I work at the intersection of mathematics and computer science, focusing on the fields of automated mathematical reasoning and interactive theorem proving.

For my masters project, I developed (with Jeremy Avigad and Cody Roux) a heuristic procedure for reasoning with real-valued inequalities. The procedure works on extensions of the language of real closed fields including multiplication by rational constants and uninterpreted functions with axiomatic constraints. I presented the project at ITP in July 2014.

The source code for our project, and brief instructions to run it, is available on Github. Our paper in ITP (see below) describes the project in some detail; my MS thesis goes into much more detail. You can also see the slides for my thesis defense.

I am helping develop the standard library for the Lean theorem prover, currently under development at Microsoft Research. Lean is a system similar to Coq, based on dependent type theory. It aims to bridge the gap between automated and interactive verification in mathematics and computer science. My contributions include parts of the algebraic hierarchy, the construction of the reals, the Frechet derivative and other components of the analysis theory, and some linear algebra. I am working toward verifying some results concerning sphere packings.

I am working toward implementing a proof-producing version of my masters project within Lean. This development will include tools for automated linear arithmetic. I have also implemented an ad-hoc connection between Lean and Mathematica, allowing the import and verification of computer algebra results.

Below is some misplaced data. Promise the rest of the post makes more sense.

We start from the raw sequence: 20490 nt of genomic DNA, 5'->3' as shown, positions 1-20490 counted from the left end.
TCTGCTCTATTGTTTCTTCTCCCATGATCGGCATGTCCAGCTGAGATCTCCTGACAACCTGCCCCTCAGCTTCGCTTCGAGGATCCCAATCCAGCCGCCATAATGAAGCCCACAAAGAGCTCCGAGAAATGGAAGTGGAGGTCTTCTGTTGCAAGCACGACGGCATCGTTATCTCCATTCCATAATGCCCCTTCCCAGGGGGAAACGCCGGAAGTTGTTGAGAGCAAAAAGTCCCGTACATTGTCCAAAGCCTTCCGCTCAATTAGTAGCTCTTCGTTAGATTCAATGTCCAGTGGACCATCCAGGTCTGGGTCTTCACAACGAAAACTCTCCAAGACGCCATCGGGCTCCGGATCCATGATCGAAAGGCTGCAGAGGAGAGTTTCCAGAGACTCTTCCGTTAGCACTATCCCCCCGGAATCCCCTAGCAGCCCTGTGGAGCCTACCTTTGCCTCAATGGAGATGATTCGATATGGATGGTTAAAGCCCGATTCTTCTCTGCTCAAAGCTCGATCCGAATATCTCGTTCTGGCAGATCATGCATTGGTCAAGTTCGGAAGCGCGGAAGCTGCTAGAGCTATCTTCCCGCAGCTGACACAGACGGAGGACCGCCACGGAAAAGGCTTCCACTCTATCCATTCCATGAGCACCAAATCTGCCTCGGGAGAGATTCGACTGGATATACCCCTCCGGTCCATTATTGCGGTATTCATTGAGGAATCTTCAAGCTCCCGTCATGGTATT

My general interests also include the philosophical and psychological aspects of mathematical reasoning. While my published work is largely technical, I am curious about how developments in formal languages and automated proof can shed light on traditional mathematical practice.

### Publications

A heuristic prover for real inequalities (with Jeremy Avigad and Cody Roux)

Journal of Automated Reasoning, 2016

Abstract

We describe a general method for verifying inequalities between realvalued expressions, especially the kinds of straightforward inferences that arise in interactive theorem proving. In contrast to approaches that aim to be complete with respect to a particular language or class of formulas, our method establishes claims that require heterogeneous forms of reasoning, relying on a Nelson-Oppen style architecture in which special-purpose modules collaborate and share information. The framework is thus modular and extensible. A prototype implementation shows that the method works well on a variety of examples, and complements techniques that are used by contemporary interactive provers.

Energy minimizing unit vector fields (with Leobardo Rosales, et al)

Involve 3(4), 2010

Abstract

Given a surface of revolution with boundary, we study the extrinsic energy of smooth tangent unit-length vector fields. Fixing continuous tangent unit length vector fields on the boundary of the surface of revolution, we ask if there is a unique smooth tangent unit-length vector field continuously achieving the boundary data and minimizing energy amongst all smooth tangent unit-length vector fields also continuously achieving the boundary data.

### Talks

Automation and Computation in the Lean Theorem Prover

AITP: Artificial Intelligence in Theorem Proving. April 2016